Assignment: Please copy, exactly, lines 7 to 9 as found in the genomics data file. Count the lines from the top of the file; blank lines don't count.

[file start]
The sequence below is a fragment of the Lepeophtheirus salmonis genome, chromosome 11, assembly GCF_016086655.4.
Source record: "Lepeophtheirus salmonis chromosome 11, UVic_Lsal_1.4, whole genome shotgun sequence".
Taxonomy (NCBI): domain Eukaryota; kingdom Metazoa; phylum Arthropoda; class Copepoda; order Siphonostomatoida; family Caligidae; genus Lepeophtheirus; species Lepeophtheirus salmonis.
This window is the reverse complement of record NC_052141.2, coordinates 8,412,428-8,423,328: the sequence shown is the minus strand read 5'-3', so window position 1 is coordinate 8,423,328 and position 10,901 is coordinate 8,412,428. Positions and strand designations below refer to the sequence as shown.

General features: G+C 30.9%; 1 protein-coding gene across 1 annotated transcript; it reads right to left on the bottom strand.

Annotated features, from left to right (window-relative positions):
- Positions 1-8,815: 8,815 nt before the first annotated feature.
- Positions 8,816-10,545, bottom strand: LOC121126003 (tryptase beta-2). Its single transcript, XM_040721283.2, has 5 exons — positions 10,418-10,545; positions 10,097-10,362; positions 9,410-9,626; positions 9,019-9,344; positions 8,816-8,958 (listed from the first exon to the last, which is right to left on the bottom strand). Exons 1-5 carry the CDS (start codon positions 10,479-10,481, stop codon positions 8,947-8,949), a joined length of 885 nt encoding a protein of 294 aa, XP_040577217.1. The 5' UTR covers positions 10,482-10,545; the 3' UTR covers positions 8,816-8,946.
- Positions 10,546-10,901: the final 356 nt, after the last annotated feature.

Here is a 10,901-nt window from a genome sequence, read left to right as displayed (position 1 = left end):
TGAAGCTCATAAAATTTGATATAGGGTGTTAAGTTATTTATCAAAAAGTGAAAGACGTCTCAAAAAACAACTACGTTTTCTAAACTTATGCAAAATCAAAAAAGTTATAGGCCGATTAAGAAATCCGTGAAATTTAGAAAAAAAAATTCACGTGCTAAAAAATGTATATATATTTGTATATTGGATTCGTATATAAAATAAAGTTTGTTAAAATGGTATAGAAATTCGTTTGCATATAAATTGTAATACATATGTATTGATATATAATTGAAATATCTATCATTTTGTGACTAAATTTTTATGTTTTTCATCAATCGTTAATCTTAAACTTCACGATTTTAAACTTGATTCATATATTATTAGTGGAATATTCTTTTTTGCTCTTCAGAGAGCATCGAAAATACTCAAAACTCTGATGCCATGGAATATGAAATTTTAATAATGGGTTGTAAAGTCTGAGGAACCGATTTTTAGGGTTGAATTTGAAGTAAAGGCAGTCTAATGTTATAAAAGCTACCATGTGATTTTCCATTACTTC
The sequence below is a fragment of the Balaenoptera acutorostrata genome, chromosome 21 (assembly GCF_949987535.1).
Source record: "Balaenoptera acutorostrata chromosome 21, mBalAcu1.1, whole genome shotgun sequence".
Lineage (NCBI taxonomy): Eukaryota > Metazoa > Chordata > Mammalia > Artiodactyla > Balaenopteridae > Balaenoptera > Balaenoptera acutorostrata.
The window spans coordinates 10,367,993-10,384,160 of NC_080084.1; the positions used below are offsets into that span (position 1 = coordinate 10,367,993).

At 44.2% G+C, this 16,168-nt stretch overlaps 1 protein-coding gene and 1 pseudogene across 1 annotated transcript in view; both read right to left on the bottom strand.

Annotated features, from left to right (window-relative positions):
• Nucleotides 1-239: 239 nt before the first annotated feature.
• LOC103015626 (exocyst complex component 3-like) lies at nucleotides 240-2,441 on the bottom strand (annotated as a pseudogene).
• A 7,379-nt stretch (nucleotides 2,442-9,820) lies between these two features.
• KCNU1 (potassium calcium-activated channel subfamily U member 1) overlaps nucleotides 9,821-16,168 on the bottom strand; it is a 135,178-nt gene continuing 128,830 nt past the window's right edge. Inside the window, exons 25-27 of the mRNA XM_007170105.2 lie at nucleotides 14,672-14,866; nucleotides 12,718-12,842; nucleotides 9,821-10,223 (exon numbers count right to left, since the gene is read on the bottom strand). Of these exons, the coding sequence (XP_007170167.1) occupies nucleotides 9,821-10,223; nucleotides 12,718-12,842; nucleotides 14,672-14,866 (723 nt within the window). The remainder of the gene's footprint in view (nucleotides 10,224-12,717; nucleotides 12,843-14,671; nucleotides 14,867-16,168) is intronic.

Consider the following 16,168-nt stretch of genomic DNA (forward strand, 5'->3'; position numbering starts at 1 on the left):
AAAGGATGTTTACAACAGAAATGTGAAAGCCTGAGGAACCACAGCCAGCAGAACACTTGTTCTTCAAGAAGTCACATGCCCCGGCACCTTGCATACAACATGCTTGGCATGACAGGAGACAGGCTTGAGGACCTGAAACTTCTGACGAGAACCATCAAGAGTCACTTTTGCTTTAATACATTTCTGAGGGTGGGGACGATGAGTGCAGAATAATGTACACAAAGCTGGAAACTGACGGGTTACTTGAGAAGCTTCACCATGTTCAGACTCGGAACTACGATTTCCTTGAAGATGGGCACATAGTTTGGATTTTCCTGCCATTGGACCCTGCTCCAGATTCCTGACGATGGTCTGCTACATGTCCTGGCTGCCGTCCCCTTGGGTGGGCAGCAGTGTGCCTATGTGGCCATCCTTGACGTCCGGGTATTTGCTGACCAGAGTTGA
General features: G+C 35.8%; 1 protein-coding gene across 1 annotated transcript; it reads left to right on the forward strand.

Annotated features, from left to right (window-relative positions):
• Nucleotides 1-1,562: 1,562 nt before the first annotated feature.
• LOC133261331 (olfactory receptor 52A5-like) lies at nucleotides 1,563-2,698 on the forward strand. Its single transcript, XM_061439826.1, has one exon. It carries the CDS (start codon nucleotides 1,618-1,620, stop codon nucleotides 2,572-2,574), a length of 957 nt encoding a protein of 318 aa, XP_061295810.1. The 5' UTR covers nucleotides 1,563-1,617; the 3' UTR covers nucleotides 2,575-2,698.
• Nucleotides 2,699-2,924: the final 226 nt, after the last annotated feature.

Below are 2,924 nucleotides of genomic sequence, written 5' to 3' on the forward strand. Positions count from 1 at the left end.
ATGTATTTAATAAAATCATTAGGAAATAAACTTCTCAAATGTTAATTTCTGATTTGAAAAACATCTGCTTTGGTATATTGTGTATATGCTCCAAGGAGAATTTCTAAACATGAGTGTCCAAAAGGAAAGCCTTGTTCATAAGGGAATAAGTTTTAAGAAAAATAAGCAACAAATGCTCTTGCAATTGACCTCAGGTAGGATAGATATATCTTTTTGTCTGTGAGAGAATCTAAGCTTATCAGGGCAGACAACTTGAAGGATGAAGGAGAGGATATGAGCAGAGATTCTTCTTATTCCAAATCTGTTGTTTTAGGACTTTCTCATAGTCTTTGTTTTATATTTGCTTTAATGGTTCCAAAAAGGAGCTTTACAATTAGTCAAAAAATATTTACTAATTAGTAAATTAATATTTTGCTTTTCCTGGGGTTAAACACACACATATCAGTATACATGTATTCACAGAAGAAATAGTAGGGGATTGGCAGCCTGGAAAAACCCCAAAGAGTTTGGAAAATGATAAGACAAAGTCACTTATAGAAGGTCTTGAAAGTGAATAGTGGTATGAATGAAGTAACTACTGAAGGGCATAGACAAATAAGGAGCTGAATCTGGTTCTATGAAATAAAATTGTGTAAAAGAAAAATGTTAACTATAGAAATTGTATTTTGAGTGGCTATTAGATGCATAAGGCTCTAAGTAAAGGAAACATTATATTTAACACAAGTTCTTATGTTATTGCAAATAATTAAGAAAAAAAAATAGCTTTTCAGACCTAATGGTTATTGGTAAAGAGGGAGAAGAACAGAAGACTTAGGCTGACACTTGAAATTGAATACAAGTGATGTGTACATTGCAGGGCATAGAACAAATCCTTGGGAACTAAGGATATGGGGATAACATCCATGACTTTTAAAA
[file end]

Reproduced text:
- Positions 1-8,815: 8,815 nt before the first annotated feature.
- Positions 8,816-10,545, bottom strand: LOC121126003 (tryptase beta-2). Its single transcript, XM_040721283.2, has 5 exons — positions 10,418-10,545; positions 10,097-10,362; positions 9,410-9,626; positions 9,019-9,344; positions 8,816-8,958 (listed from the first exon to the last, which is right to left on the bottom strand). Exons 1-5 carry the CDS (start codon positions 10,479-10,481, stop codon positions 8,947-8,949), a joined length of 885 nt encoding a protein of 294 aa, XP_040577217.1. The 5' UTR covers positions 10,482-10,545; the 3' UTR covers positions 8,816-8,946.
- Positions 10,546-10,901: the final 356 nt, after the last annotated feature.